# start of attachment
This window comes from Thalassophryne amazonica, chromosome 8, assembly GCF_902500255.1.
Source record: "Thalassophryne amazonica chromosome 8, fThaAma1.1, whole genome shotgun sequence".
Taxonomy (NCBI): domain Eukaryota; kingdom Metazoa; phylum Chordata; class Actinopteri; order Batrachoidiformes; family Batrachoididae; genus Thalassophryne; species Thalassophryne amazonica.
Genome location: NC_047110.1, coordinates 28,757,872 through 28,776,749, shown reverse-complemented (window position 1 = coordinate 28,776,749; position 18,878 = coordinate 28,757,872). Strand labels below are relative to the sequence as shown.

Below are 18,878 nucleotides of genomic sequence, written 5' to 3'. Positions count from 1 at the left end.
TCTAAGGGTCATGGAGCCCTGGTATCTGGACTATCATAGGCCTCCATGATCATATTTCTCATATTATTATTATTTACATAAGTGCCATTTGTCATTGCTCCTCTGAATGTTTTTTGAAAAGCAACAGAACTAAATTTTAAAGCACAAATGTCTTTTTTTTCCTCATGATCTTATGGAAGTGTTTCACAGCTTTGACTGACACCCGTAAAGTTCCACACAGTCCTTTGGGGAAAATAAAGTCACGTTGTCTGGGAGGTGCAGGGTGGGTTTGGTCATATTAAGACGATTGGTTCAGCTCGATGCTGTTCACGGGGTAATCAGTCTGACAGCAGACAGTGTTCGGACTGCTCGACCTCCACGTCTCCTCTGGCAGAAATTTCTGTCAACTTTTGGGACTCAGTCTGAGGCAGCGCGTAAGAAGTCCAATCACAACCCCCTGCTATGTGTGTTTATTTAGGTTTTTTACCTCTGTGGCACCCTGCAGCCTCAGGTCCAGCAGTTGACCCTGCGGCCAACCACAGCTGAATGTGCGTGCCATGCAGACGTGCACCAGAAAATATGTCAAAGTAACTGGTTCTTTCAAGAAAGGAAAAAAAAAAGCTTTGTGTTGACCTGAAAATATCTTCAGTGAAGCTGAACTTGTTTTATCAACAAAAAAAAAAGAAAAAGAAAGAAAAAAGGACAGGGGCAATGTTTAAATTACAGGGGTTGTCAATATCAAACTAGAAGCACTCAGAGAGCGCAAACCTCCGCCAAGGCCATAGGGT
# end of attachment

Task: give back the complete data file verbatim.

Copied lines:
This window comes from Thalassophryne amazonica, chromosome 8, assembly GCF_902500255.1.
Source record: "Thalassophryne amazonica chromosome 8, fThaAma1.1, whole genome shotgun sequence".
Taxonomy (NCBI): domain Eukaryota; kingdom Metazoa; phylum Chordata; class Actinopteri; order Batrachoidiformes; family Batrachoididae; genus Thalassophryne; species Thalassophryne amazonica.
Genome location: NC_047110.1, coordinates 28,757,872 through 28,776,749, shown reverse-complemented (window position 1 = coordinate 28,776,749; position 18,878 = coordinate 28,757,872). Strand labels below are relative to the sequence as shown.

Below are 18,878 nucleotides of genomic sequence, written 5' to 3'. Positions count from 1 at the left end.
TCTAAGGGTCATGGAGCCCTGGTATCTGGACTATCATAGGCCTCCATGATCATATTTCTCATATTATTATTATTTACATAAGTGCCATTTGTCATTGCTCCTCTGAATGTTTTTTGAAAAGCAACAGAACTAAATTTTAAAGCACAAATGTCTTTTTTTTCCTCATGATCTTATGGAAGTGTTTCACAGCTTTGACTGACACCCGTAAAGTTCCACACAGTCCTTTGGGGAAAATAAAGTCACGTTGTCTGGGAGGTGCAGGGTGGGTTTGGTCATATTAAGACGATTGGTTCAGCTCGATGCTGTTCACGGGGTAATCAGTCTGACAGCAGACAGTGTTCGGACTGCTCGACCTCCACGTCTCCTCTGGCAGAAATTTCTGTCAACTTTTGGGACTCAGTCTGAGGCAGCGCGTAAGAAGTCCAATCACAACCCCCTGCTATGTGTGTTTATTTAGGTTTTTTACCTCTGTGGCACCCTGCAGCCTCAGGTCCAGCAGTTGACCCTGCGGCCAACCACAGCTGAATGTGCGTGCCATGCAGACGTGCACCAGAAAATATGTCAAAGTAACTGGTTCTTTCAAGAAAGGAAAAAAAAAAGCTTTGTGTTGACCTGAAAATATCTTCAGTGAAGCTGAACTTGTTTTATCAACAAAAAAAAAAGAAAAAGAAAGAAAAAAGGACAGGGGCAATGTTTAAATTACAGGGGTTGTCAATATCAAACTAGAAGCACTCAGAGAGCGCAAACCTCCGCCAAGGCCATAGGGT